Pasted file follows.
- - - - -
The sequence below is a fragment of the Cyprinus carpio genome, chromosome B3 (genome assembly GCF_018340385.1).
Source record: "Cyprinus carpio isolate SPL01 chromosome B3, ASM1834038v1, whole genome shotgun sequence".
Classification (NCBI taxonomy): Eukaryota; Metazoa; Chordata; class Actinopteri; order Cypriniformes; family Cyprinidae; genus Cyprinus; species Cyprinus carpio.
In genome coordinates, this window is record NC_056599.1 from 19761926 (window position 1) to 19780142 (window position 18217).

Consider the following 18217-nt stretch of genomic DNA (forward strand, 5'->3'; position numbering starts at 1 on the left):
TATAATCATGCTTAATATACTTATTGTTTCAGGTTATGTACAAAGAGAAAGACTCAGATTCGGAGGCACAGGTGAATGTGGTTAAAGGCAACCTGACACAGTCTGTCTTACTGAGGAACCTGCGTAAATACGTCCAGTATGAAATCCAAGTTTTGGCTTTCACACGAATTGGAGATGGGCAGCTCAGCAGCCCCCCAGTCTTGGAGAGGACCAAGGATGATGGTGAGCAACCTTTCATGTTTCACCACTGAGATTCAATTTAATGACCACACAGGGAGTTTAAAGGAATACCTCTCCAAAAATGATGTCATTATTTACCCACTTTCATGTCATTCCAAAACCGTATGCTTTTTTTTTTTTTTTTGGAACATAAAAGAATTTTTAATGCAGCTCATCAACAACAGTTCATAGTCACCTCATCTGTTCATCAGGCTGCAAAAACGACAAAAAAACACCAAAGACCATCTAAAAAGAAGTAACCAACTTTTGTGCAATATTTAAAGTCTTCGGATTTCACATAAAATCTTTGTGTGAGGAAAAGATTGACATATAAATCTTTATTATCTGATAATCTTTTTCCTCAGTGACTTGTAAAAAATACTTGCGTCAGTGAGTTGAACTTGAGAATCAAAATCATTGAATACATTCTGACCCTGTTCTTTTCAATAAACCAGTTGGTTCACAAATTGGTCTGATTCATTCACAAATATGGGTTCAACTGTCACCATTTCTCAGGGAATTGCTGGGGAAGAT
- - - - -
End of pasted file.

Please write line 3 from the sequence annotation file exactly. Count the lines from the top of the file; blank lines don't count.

Classification (NCBI taxonomy): Eukaryota; Metazoa; Chordata; class Actinopteri; order Cypriniformes; family Cyprinidae; genus Cyprinus; species Cyprinus carpio.